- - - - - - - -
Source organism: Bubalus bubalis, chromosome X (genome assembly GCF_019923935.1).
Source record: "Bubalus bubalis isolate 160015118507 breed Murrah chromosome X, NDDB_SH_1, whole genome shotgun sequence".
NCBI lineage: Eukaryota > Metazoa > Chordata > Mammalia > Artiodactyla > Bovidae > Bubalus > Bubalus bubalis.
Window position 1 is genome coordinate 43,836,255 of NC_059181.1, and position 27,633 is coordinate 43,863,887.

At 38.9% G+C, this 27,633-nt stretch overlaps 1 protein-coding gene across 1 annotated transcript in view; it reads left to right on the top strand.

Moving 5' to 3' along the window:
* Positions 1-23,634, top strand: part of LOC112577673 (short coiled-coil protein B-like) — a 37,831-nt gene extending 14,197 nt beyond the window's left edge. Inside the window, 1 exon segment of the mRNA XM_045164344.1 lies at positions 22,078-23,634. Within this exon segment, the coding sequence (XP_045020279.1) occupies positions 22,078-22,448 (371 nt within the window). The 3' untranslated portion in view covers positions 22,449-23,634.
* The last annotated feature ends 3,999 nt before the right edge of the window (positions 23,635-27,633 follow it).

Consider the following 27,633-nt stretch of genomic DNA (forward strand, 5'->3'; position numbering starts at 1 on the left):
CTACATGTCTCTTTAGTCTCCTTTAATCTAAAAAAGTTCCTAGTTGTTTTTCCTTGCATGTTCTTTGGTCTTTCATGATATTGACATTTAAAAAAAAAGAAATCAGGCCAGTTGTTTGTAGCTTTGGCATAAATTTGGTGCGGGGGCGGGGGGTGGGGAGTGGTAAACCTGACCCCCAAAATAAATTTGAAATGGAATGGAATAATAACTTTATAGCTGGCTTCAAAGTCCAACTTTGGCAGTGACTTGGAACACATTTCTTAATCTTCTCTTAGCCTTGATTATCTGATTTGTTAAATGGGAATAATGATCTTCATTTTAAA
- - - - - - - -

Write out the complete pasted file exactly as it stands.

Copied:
Source organism: Bubalus bubalis, chromosome X (genome assembly GCF_019923935.1).
Source record: "Bubalus bubalis isolate 160015118507 breed Murrah chromosome X, NDDB_SH_1, whole genome shotgun sequence".
NCBI lineage: Eukaryota > Metazoa > Chordata > Mammalia > Artiodactyla > Bovidae > Bubalus > Bubalus bubalis.
Window position 1 is genome coordinate 43,836,255 of NC_059181.1, and position 27,633 is coordinate 43,863,887.

At 38.9% G+C, this 27,633-nt stretch overlaps 1 protein-coding gene across 1 annotated transcript in view; it reads left to right on the top strand.

Moving 5' to 3' along the window:
* Positions 1-23,634, top strand: part of LOC112577673 (short coiled-coil protein B-like) — a 37,831-nt gene extending 14,197 nt beyond the window's left edge. Inside the window, 1 exon segment of the mRNA XM_045164344.1 lies at positions 22,078-23,634. Within this exon segment, the coding sequence (XP_045020279.1) occupies positions 22,078-22,448 (371 nt within the window). The 3' untranslated portion in view covers positions 22,449-23,634.
* The last annotated feature ends 3,999 nt before the right edge of the window (positions 23,635-27,633 follow it).

Consider the following 27,633-nt stretch of genomic DNA (forward strand, 5'->3'; position numbering starts at 1 on the left):
CTACATGTCTCTTTAGTCTCCTTTAATCTAAAAAAGTTCCTAGTTGTTTTTCCTTGCATGTTCTTTGGTCTTTCATGATATTGACATTTAAAAAAAAAGAAATCAGGCCAGTTGTTTGTAGCTTTGGCATAAATTTGGTGCGGGGGCGGGGGGTGGGGAGTGGTAAACCTGACCCCCAAAATAAATTTGAAATGGAATGGAATAATAACTTTATAGCTGGCTTCAAAGTCCAACTTTGGCAGTGACTTGGAACACATTTCTTAATCTTCTCTTAGCCTTGATTATCTGATTTGTTAAATGGGAATAATGATCTTCATTTTAAA